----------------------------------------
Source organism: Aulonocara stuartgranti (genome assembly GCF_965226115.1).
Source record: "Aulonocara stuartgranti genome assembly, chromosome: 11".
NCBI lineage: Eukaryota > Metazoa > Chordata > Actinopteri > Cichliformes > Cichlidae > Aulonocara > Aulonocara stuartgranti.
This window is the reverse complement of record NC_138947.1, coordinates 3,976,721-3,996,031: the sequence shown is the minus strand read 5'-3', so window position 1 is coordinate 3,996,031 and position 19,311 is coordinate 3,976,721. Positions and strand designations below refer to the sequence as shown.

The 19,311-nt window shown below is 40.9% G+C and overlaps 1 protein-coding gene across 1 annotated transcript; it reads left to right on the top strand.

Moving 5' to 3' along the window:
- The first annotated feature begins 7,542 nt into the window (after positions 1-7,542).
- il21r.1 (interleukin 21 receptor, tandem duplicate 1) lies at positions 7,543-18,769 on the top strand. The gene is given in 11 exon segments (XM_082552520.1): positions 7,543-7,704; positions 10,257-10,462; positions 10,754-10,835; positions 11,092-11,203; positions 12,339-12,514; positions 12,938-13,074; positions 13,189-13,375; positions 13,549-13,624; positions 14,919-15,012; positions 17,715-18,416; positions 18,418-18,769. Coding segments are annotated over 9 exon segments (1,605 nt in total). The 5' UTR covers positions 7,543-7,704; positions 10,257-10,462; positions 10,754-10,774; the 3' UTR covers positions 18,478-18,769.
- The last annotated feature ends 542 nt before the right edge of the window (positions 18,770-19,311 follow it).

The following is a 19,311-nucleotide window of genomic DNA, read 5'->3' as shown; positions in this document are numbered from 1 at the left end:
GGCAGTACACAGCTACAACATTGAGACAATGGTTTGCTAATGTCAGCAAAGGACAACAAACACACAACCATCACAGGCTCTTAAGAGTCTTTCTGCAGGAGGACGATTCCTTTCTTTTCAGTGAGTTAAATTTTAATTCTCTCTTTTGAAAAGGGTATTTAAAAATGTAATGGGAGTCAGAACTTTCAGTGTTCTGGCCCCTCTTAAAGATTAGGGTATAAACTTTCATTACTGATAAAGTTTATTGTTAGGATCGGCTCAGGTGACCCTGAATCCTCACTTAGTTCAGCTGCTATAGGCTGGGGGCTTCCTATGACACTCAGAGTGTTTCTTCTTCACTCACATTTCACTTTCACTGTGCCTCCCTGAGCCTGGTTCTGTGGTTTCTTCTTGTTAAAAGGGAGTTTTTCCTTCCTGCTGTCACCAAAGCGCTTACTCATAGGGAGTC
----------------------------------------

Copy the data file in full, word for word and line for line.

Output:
Source organism: Aulonocara stuartgranti (genome assembly GCF_965226115.1).
Source record: "Aulonocara stuartgranti genome assembly, chromosome: 11".
NCBI lineage: Eukaryota > Metazoa > Chordata > Actinopteri > Cichliformes > Cichlidae > Aulonocara > Aulonocara stuartgranti.
This window is the reverse complement of record NC_138947.1, coordinates 3,976,721-3,996,031: the sequence shown is the minus strand read 5'-3', so window position 1 is coordinate 3,996,031 and position 19,311 is coordinate 3,976,721. Positions and strand designations below refer to the sequence as shown.

The 19,311-nt window shown below is 40.9% G+C and overlaps 1 protein-coding gene across 1 annotated transcript; it reads left to right on the top strand.

Moving 5' to 3' along the window:
- The first annotated feature begins 7,542 nt into the window (after positions 1-7,542).
- il21r.1 (interleukin 21 receptor, tandem duplicate 1) lies at positions 7,543-18,769 on the top strand. The gene is given in 11 exon segments (XM_082552520.1): positions 7,543-7,704; positions 10,257-10,462; positions 10,754-10,835; positions 11,092-11,203; positions 12,339-12,514; positions 12,938-13,074; positions 13,189-13,375; positions 13,549-13,624; positions 14,919-15,012; positions 17,715-18,416; positions 18,418-18,769. Coding segments are annotated over 9 exon segments (1,605 nt in total). The 5' UTR covers positions 7,543-7,704; positions 10,257-10,462; positions 10,754-10,774; the 3' UTR covers positions 18,478-18,769.
- The last annotated feature ends 542 nt before the right edge of the window (positions 18,770-19,311 follow it).

The following is a 19,311-nucleotide window of genomic DNA, read 5'->3' as shown; positions in this document are numbered from 1 at the left end:
GGCAGTACACAGCTACAACATTGAGACAATGGTTTGCTAATGTCAGCAAAGGACAACAAACACACAACCATCACAGGCTCTTAAGAGTCTTTCTGCAGGAGGACGATTCCTTTCTTTTCAGTGAGTTAAATTTTAATTCTCTCTTTTGAAAAGGGTATTTAAAAATGTAATGGGAGTCAGAACTTTCAGTGTTCTGGCCCCTCTTAAAGATTAGGGTATAAACTTTCATTACTGATAAAGTTTATTGTTAGGATCGGCTCAGGTGACCCTGAATCCTCACTTAGTTCAGCTGCTATAGGCTGGGGGCTTCCTATGACACTCAGAGTGTTTCTTCTTCACTCACATTTCACTTTCACTGTGCCTCCCTGAGCCTGGTTCTGTGGTTTCTTCTTGTTAAAAGGGAGTTTTTCCTTCCTGCTGTCACCAAAGCGCTTACTCATAGGGAGTC